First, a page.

Twins' rights 'to be part of a family' breached
Failing to recognise the genetic mother of twins as their legal mother breaches the children’s right to be part of a family as defined by the Constitution, the High Court was told yesterday.
Senior counsel Gerard Durcan, acting for the genetic parents of the twins, said the children were entitled to the same protection as other children under the Constitution.
“The fact of their conception shouldn’t take that away from them,” he said.
Mr Durcan was making closing submissions in a landmark case challenging the refusal of the State to allow the genetic mother of twins born to a surrogate mother to be listed as the children’s mother on their birth certificates.
He has sought a declaration from the court on behalf of the twins and their genetic parents that the genetic parents are the legal parents of the two children.
At present, the surrogate mother, their aunt, is their legal parent, though the children live with the genetic parents. She is the sister of the genetic mother in the case, and is not objecting to the couple’s application. Mr Durcan said under the Status of Children Act 1987 a child was entitled to apply to the court for a declaration that an individual is his father or mother. It was clear from the Act that parentage was to be attributed “on the basis of the presence or absence of inheritable characteristics”.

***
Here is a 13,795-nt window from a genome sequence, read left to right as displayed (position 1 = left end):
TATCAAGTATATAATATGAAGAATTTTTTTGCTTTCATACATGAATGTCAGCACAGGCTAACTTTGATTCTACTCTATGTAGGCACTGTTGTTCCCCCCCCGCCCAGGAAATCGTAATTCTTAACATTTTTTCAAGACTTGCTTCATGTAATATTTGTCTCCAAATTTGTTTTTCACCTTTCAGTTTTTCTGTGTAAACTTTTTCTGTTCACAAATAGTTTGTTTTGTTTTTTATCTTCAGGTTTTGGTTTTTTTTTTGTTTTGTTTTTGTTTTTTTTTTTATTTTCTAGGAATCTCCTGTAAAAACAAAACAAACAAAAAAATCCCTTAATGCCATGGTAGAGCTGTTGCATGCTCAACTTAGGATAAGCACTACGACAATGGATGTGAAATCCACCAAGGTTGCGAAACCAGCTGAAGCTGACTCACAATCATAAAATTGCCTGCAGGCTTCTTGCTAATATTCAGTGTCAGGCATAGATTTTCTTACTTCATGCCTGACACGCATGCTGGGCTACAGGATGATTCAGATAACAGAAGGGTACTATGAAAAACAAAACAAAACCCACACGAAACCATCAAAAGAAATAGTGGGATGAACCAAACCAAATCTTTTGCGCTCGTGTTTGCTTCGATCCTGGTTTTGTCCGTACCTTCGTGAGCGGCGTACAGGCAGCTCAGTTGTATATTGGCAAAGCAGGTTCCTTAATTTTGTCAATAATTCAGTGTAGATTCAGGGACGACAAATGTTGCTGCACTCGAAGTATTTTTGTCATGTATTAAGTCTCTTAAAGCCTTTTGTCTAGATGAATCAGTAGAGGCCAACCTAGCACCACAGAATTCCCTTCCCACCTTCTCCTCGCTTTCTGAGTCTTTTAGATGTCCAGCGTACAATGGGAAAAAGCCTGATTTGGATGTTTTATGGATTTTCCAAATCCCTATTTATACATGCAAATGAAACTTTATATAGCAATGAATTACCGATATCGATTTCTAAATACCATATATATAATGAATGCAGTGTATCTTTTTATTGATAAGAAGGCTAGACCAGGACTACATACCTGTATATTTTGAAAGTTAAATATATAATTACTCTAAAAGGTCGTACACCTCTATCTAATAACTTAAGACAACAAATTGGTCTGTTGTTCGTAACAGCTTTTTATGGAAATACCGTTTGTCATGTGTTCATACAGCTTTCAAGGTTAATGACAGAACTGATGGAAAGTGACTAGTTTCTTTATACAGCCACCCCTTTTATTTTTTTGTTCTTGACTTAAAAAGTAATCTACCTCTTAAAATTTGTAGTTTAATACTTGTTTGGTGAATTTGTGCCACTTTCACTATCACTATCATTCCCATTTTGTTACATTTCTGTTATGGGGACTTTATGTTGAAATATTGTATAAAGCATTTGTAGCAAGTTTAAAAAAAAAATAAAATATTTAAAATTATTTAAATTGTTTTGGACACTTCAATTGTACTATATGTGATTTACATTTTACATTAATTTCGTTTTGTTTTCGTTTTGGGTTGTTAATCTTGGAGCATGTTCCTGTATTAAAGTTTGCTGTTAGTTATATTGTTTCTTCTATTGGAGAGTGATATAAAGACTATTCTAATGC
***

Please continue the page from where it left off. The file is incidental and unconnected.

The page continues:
Excluded as a parent
DNA tests showed the surrogate mother in this case was excluded as a parent of the twins “because there isn’t the necessary presence of inheritable characteristics”.
Failing to recognise the genetic mother as the legal mother also breached the twins’ constitutional right to be educated, protected and cared for by their parents and their right to the recognition and security that comes from being a legal family under the Constitution.
Mr Durcan also argued that the genetic mother’s right to equality under article 40.1 of the Constitution would be infringed because she would be discriminated against because of her inability to have children “in the normal way”.
Register of births
He said if a declaration was made stating the genetic parents were the legal parents, the chief registrar would have to put that information on the register of births. Mr Durcan suggested the court could also rule that in future there would be a presumption that the birth mother was the legal mother, but that presumption could be refuted, as it already can for fathers.
If the court felt it could not rule on the declaration, it should appoint the genetic parents as guardians, he said.
Mr Justice Henry Abbott responded that the guardianship option “wouldn’t be a bad second for the couple” but “the real difficulty” was other parents would have to come in and “plague the courts” for similar orders, “running up costs”.
The case continues.